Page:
Home' Trinidad and Tobago Guardian : August 30th 2015 Contents AUGUST 30 • 2015 www.guardian.co.tt SUNDAY BUSINESS GUARDIAN
STOCKS | SBG5
Stocks are something of a financial frontier
to many people. While they may boldly go
into investments in a mutual fund, bonds or
take out an annuity, many people are hesitant
with equities, largely because these are seen
as the territory for wealthier, more sophis-
ticated investors. But they may be denying
themselves the opportunity, not only to increase
their wealth, but to bulk up their retirement
Brent Salvary, fund manager at KSBM Asset
Management Limited, said stocks should be
the bedrock of any investment portfolio.
"Historically, stocks have been one of the
best performing asset classes that you can
find," he said.
So, what are stocks?
"Stocks represent ownership in companies,"
said Salvary. "When you buy a stock, you are
a part owner of a company and you partake
in the profits of that company."
Some of the profits of the company are paid
out as dividends. All things being equal, if the
company continues to do well over a period
of time, then the value of its stock should also
"It is one of the purest ways to hedge against
inflation," said Salvary. "Inflation is produced
when companies raise prices on the goods
that they sell. Why not own those companies
and benefit from increasing revenues and sales
based on these prices and these volumes?"
Are stocks that risky?
But isn t investing in equity really risky, a
potential investor might ask.
Salvary agreed that there is a component
of risk when investing in equity, but said that
risk was present in any investment.
"You may get an expensive education but
not get a job paying a salary commensurate
with your education. You may invest in your
own business. You may also invest in real
estate. But most people don t see this as being
inherently risky," said Salvary. "You see stocks
as risks because you see the price changing
everyday. On the real estate market, you don t
see real estate market prices and the volatility
in that market. But house prices fluctuate
greatly too. You don t have that fear about the
value of the volatility of your home. But that s
because you don t see it changing when you
are reading the papers everyday. But it exists.
People view holding stocks as being risky, but
I don t think there is an asset class that has
performed as consistently through the years
as a well diversified stock portfolio."
Using stock to prepare for retirement
The Sunday BG asked Salvary for some tips
on how to go about preparing for retirement
using equity as part of an investment portfolio.
He advises starting young.
"When you are young, the last thing on
your mind is saving for the future. You just
finished university. You just got a job. You
have money for the first time. The wise among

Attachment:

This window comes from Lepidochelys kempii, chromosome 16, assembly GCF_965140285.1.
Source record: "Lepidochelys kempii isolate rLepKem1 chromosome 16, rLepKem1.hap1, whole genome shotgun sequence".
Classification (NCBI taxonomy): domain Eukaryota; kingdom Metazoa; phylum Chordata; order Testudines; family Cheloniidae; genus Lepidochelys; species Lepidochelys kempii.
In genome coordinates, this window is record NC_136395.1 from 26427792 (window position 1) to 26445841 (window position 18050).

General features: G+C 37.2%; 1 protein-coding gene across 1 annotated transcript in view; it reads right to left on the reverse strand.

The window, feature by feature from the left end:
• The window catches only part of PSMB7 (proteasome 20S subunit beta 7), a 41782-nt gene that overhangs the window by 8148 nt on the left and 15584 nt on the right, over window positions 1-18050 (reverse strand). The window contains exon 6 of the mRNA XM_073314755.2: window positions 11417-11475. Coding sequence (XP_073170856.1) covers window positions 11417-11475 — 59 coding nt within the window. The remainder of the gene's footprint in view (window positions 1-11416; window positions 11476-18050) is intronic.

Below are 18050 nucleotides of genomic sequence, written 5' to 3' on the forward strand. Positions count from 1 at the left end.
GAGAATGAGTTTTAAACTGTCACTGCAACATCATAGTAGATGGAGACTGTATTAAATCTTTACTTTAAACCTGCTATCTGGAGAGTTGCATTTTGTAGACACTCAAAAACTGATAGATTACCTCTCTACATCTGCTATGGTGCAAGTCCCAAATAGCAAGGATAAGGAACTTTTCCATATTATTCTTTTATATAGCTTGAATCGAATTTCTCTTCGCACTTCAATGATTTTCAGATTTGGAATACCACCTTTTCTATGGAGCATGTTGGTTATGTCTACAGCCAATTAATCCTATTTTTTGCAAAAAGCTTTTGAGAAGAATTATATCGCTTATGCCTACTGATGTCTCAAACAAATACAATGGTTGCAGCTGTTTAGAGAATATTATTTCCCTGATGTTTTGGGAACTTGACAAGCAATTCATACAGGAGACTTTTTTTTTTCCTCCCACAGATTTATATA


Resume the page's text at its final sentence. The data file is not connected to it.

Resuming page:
us will start putting away something for the
future," said Salvary.
The fund manager said younger people can
start with what would be considered safer
instruments, such as mutual funds and annu-
ities and build stock into their portfolios as
their risk tolerance grows. As a younger
investor, Salvary said, investments have more
time to grow.
"The earlier you start, the greater the prob-
ability that you will end up with something
really significant once you keep that discipline
and don t keep pulling from it for consumption
purposes. That delayed consumption attitude
is something that we should develop more of
in this country."
Younger people also have time to recover
from periods when stocks they have invested
in aren t doing well.
"You have a longer time horizon under
which you can recover losses if any over time
and you can match that volatility by length-
ening your investment period," said the fund
As you age, your portfolio will have to rebal-
anced as you approach retirement. A general
rule of thumb to determine the amount of
stock you should have in your portfolio, said
Salvary, is to subtract your age from 100.
"If you are 20, you should have 80 per cent
of your portfolio in stocks. When you are 50,
you should 50 per cent in stocks. When you
are 70, you should have 30 per cent in stocks.
The rule holds them in good stead too because
it reduces the risk profile automatically as you
age," he said.
Trading and trends in local stock
Currently, it is a legal requirement that stock
purchases be made through a brokerage house.
The Sunday BG asked Salvary if trading
bots are likely to be used in the local stock
market. He said while that was more easily
accomplished in foreign markets, he didn t
see this happening anytime soon here.
"There is no facility where you can actually
go and trade online on the local exchange. I
know they wanted to open it up not only to
people who own seats on the exchange but if
I am not mistaken they want $3 million for
that. We don t have that facility here. We don t
have the technology available."
The local stock market also hasn t been per-
forming as well as it had been in the past.
"Trading on the local market is going to be
tough because we have a very illiquid market
and it is getting more illiquid by the day. For
the first six months of 2015, stock volumes to
mid year were 25 per cent less than the same
period last year and it is a clear trend. Activity
is declining." said Salvary, "Interest is shifting
to overseas assets. You are not getting the
interest you would have gotten before."
Salvary said purchases of stock in foreign
companies can be made without a broker.
However, he noted that in the past foreign
brokerage houses have closed accounts of T&T
citizens, largely because of T&T s presence on
the Financial Action Task Force s grey list in
Placing stock in stocks
Equities as part your retirement strategy
Brent Salvary, left, fund manager at KSBM Asset Management Limited.
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